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'71 (2015)

Film: '71 (2015)
Stars: Jack O'Connell, Richard Dormer, Jack Lowden, Charlie Murphy, David Wilmot, Sean Harris
Director: Yann Demange
Oscar History: No nominations
Snap Judgment Ranking: 3/5 stars

One of the hardest aspects of foreign films, regardless of whether or not there is a language barrier, is the context.  I frequently find this is true in exporting American cinema, where films that are mammoth hits here like The Help don't translate as well overseas due to the film's history not being as accessible to your common viewer as it is to someone from that country.  I kept thinking this thought when I was watching '71, a film set during the height of The Troubles, a turbulent time in Irish history, and how I was trying to deduce what parts I was confused because of my lack of knowledge and what parts were being thrown asunder through the film's minimalist character development.

(Spoilers Ahead) The film follows Gary Hook (O'Connell) as he is drawn into first the world of the military and then into a random chase across the streets of Belfast, where alliances are continuously shifting.  The film is very well-paced, which is absolutely its best attribute.  The film doesn't go for many big moments, so when they happen (particularly a chilling and unexpected death scene about halfway through the movie, as well as the climactic moments when Hook is found by everyone who has been chasing him) they pay off.  The movie has so many characters that it's a bit hard to follow and feels more like something that you'd see on a lower-grade cable network (gritty, lots of talking between seemingly non-descript character actors) than an actual film, and in service to the characters you feel like the movie should have trimmed some fat in that regard, but you never quite feel that way while watching the movie, just after when you're trying to remember who was loyal to whom.

The film's history is probably part of this lack of character development.  I frequently talk about how books should never have to be read to see a film, and I feel a similar way with history (though one man's common knowledge is another's new discovery, so this is a slippery slope).  All-in-all, though, this movie probably needed a bit more of a spelling out as to exactly why these alliances kept shifting-we get that everyone is corrupt, but since no one seems to have a name that stands out and so many people are just surface-level characters, it's hard to connect with the actual plot that's being thrown at us.  Again, the pacing fixes most of this so there's no confusion over whether this is a bad movie (it isn't, though I don't know if it's really a good one either), but the editors can only do so much and without stronger stand-out work from the supporting characters we get a bit lost in who is backstabbing whom.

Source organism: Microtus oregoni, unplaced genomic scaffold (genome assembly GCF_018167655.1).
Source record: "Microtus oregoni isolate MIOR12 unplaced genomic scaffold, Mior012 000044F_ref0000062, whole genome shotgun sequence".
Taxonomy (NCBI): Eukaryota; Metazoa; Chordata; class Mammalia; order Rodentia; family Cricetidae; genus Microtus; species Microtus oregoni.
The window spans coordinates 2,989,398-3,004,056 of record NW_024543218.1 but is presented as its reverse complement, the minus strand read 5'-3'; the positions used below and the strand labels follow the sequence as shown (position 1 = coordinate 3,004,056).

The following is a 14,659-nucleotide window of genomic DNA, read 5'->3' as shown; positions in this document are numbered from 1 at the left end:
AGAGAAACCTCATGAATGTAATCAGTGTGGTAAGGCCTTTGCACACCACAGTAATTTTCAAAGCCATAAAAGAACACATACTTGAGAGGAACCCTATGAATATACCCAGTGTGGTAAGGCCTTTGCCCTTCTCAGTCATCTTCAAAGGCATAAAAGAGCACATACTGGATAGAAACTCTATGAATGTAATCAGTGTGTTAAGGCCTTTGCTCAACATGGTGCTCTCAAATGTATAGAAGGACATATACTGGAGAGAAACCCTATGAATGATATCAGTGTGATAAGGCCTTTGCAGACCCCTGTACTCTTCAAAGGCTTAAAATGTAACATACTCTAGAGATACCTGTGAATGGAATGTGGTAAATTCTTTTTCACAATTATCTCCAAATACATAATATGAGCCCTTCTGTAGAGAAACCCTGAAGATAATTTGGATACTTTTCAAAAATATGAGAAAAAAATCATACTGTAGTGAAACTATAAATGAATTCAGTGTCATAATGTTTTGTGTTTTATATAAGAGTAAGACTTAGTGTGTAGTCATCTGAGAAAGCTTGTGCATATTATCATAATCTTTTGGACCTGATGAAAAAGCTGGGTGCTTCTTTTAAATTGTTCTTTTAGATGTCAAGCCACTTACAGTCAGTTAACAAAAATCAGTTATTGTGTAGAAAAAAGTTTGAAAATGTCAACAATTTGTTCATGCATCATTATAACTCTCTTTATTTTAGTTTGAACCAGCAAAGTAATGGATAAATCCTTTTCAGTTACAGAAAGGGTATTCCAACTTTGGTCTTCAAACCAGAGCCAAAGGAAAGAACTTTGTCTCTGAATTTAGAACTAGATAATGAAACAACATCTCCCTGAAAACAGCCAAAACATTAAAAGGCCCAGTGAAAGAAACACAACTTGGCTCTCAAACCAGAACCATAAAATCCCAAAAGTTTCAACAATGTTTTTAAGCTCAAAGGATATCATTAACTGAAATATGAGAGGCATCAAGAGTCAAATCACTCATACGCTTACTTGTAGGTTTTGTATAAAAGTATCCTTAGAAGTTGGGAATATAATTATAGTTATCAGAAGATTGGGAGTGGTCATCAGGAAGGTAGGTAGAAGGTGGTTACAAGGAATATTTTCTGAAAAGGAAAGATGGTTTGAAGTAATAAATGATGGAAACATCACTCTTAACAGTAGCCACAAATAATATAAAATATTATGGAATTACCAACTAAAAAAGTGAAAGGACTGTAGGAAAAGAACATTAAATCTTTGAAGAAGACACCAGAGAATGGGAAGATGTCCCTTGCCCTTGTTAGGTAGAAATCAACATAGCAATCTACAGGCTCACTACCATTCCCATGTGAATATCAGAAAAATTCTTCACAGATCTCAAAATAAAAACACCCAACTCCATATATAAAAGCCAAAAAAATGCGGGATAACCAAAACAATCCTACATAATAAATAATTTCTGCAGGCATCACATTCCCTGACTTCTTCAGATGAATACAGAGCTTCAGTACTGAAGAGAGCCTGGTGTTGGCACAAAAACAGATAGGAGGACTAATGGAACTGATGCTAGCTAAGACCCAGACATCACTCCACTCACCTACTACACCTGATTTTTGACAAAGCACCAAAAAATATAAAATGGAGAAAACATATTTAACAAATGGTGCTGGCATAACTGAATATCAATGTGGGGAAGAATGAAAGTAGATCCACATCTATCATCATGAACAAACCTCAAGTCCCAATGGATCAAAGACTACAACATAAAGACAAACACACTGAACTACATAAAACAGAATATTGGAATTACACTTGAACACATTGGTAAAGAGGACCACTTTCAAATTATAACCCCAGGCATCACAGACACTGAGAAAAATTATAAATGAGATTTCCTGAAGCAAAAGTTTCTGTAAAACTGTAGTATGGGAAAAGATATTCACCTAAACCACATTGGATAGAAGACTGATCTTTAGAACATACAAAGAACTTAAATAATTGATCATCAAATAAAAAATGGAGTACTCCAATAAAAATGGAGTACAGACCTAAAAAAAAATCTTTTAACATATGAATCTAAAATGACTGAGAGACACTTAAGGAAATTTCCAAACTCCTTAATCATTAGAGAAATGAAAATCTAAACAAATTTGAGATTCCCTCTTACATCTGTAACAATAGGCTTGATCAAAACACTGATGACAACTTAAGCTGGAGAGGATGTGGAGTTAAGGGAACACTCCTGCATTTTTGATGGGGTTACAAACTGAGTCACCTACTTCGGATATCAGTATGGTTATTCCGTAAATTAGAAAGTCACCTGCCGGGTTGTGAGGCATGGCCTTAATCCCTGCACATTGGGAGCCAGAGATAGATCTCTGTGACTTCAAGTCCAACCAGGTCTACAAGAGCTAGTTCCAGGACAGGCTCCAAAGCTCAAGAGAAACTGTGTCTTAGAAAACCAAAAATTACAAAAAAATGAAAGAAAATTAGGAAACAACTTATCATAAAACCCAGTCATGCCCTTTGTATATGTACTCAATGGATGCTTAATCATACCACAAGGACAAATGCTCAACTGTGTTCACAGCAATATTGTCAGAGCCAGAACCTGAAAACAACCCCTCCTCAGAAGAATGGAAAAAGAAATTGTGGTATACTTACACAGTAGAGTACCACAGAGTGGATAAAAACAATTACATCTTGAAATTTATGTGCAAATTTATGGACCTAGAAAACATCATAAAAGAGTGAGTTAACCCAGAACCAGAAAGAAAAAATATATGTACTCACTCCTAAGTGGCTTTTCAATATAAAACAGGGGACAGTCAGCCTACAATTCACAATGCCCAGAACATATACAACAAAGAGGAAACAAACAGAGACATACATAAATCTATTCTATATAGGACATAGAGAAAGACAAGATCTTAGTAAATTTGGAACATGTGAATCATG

The film also does not do enough with Jack O'Connell in the central role.  O'Connell, now an actor I've seen in a couple things, is still not connecting with me as other than a moody young James Franco (at best)-he's weirdly attractive (more so than his very angular face should allow), and he was charming in the comic moments of Unbroken, but sullen is not a color worn well on him, and he frequently relies on too minimalist of instincts.  He's not bad, per se, but he's not great and I am starting to have my worries about his rising star.  Particularly in the late parts of the film, where he has to jump into being a war-torn broken man (yelling and screaming at random people), this feels very inauthentic and doesn't jive with his character work earlier in the movie.  His Gary remains unknowable, and considering he's in 80% of the film and us relating to the character is crucial to the film's devices, this is a pretty solid miss.

Those are my thoughts on this movie, one of the few films in theaters right now that I'm genuinely excited about-what are yours?  If you haven't seen it, chime in on your thoughts on Jack O'Connell, who seems destined to be a star in the next few years regardless of what we think.

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